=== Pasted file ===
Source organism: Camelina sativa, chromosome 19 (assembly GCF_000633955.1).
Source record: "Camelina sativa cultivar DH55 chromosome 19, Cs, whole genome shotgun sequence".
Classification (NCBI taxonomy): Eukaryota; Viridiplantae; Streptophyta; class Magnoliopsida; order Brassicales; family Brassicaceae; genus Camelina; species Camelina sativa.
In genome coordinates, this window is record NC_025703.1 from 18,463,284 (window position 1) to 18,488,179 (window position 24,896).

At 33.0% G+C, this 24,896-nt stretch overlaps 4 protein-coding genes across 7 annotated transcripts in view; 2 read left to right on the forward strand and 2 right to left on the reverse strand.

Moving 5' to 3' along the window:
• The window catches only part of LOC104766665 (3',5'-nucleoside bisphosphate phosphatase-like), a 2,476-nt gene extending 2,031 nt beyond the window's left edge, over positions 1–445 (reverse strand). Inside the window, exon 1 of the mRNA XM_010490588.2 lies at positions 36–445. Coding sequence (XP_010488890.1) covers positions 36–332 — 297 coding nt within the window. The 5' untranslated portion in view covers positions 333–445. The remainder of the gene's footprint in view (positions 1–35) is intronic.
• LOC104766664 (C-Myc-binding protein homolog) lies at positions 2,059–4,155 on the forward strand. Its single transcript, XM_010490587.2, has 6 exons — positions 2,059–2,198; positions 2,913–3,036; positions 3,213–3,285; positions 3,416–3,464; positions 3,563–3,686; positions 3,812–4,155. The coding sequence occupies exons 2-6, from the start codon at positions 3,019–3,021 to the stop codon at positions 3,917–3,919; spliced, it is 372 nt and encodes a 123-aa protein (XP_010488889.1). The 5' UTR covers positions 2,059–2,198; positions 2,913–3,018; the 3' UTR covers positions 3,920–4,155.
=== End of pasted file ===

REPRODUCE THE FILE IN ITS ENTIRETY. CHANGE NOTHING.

Source organism: Camelina sativa, chromosome 19 (assembly GCF_000633955.1).
Source record: "Camelina sativa cultivar DH55 chromosome 19, Cs, whole genome shotgun sequence".
Classification (NCBI taxonomy): Eukaryota; Viridiplantae; Streptophyta; class Magnoliopsida; order Brassicales; family Brassicaceae; genus Camelina; species Camelina sativa.
In genome coordinates, this window is record NC_025703.1 from 18,463,284 (window position 1) to 18,488,179 (window position 24,896).

At 33.0% G+C, this 24,896-nt stretch overlaps 4 protein-coding genes across 7 annotated transcripts in view; 2 read left to right on the forward strand and 2 right to left on the reverse strand.

Moving 5' to 3' along the window:
• The window catches only part of LOC104766665 (3',5'-nucleoside bisphosphate phosphatase-like), a 2,476-nt gene extending 2,031 nt beyond the window's left edge, over positions 1–445 (reverse strand). Inside the window, exon 1 of the mRNA XM_010490588.2 lies at positions 36–445. Coding sequence (XP_010488890.1) covers positions 36–332 — 297 coding nt within the window. The 5' untranslated portion in view covers positions 333–445. The remainder of the gene's footprint in view (positions 1–35) is intronic.
• LOC104766664 (C-Myc-binding protein homolog) lies at positions 2,059–4,155 on the forward strand. Its single transcript, XM_010490587.2, has 6 exons — positions 2,059–2,198; positions 2,913–3,036; positions 3,213–3,285; positions 3,416–3,464; positions 3,563–3,686; positions 3,812–4,155. The coding sequence occupies exons 2-6, from the start codon at positions 3,019–3,021 to the stop codon at positions 3,917–3,919; spliced, it is 372 nt and encodes a 123-aa protein (XP_010488889.1). The 5' UTR covers positions 2,059–2,198; positions 2,913–3,018; the 3' UTR covers positions 3,920–4,155.